Wilwell Farm Cutting LNR SSSI
Type : Grassland
Situated on the outskirts of Nottingham between Ruddington and Wilford, this interesting abandoned railway cutting contains a wide variety of habitats and covers approximately 8 hectares. In 1976 the site was threatened with in-fill from household waste, but following a vigorous campaign, permission was refused in 1979. The site is now managed under a 99-year lease from Rushcliffe Borough Council. The site has been designated as a Site of Special Scientific Interest (SSSI) and as a Local Nature Reserve (LNR).
The reserve is a wide artificial valley approximately half a mile long. It was dug in 1895 through Mercia Mudstones as part of the construction of the Great Central Railway. Habitats include neutral grassland, limestone track bed, acid fen and scrub woodland.
The reserve is one of the best wildflower sites in Nottinghamshire with more than 230 species so far recorded. Grassland plants include large numbers of meadow saxifrage, green winged orchid, cypress spurge, great burnet, wild carrot and eyebright (all are rare in the county). Also found are cowslips, yellow wort, common centuary, St John’s wort, ox-eye daisy, yellow rattle, knapweed, great burnet, field forget-me-not and white dog violet. Small colonies of bee orchid and twayblade also exist.
The wetland areas have declined markedly since the 1980s, but a newly cleared marsh area has increased numbers of cuckoo flower, ragged robin and water figwort. A population of southern marsh orchids still flourishes around the site, as does hemp agronomy, despite the decline in water levels. Open water is only found in winter months.
There are a wide variety of grasses, sedges and rushes (60+ recorded). The site also contains a range of trees (30 species) from hawthorn to oak, as well as many species of fungi, mosses and lichens.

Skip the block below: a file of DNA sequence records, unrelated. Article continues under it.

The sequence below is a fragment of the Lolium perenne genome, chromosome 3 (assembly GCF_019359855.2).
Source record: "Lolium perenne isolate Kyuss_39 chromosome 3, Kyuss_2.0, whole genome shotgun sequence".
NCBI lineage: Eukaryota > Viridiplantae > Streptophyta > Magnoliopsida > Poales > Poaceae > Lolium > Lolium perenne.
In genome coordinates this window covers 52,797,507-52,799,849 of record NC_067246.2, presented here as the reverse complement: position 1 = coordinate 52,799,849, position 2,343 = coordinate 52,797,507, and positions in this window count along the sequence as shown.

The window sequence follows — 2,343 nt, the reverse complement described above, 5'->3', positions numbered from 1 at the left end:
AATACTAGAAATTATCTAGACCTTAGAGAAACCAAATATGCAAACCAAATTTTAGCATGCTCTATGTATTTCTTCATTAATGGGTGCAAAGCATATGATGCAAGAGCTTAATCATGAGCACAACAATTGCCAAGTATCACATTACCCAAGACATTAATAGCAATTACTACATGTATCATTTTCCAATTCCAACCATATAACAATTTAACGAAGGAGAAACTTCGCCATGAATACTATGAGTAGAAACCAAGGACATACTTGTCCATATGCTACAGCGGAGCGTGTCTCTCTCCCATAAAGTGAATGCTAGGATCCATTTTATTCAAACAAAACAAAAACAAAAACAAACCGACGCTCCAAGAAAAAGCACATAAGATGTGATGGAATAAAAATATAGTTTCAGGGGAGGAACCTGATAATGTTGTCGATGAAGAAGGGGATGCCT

Some 20 species of butterfly have been recorded, with gatekeeper, meadow brown, ringlet, small skipper, peacock and speckled wood most common. In one evening a moth survey recorded over 80 species.
Foxes are frequently seen, as are rabbits and squirrels. A range of birds (91 species recorded) pass through the site during the year including sparrowhawk, owls and green woodpecker. Various tits and wagtails, as well as common garden birds such as thrushes and wrens make up the local population.
The site has been widely surveyed over the years, with records and maps going back to 1976. This provides useful information about the management of the site and helps us to plan for the future.
For some more pictures of the reserve please visit our flickr set
Maintaining the grassland and open marsh is the priority. The grassland areas are managed by scrub control, burning and mowing. The track bed and open marsh areas are maintained through scrub control and sedge cutting. A substantial area of woodland will always be retained.
Volunteers play a vital role in maintaining the site under the guidance of the local Reserve Manager. Regular work parties take place on the first Saturday of each month, starting at 2pm. New volunteers are always welcome.
How to Get There
The reserve is just off the B680 between Ruddington and Wilford to the south of Nottingham. If travelling towards Ruddington turn onto the farm track on the right just after the Ring Road bridge. There is limited parking space so please leave the road gate clear. If you follow the track, you will find the reserve entrance on the left past a wooded area and is accessible via a gate or stile (SK568351). If using satnav. enter NG2 7UT and follow the preceding directions.
Why not explore this nearby reserve? Wilford Claypit.
If you would like further details about the reserve, or if you are interested in getting involved in the management of the site, please call the Wildlife Trust office on 0115 958 8242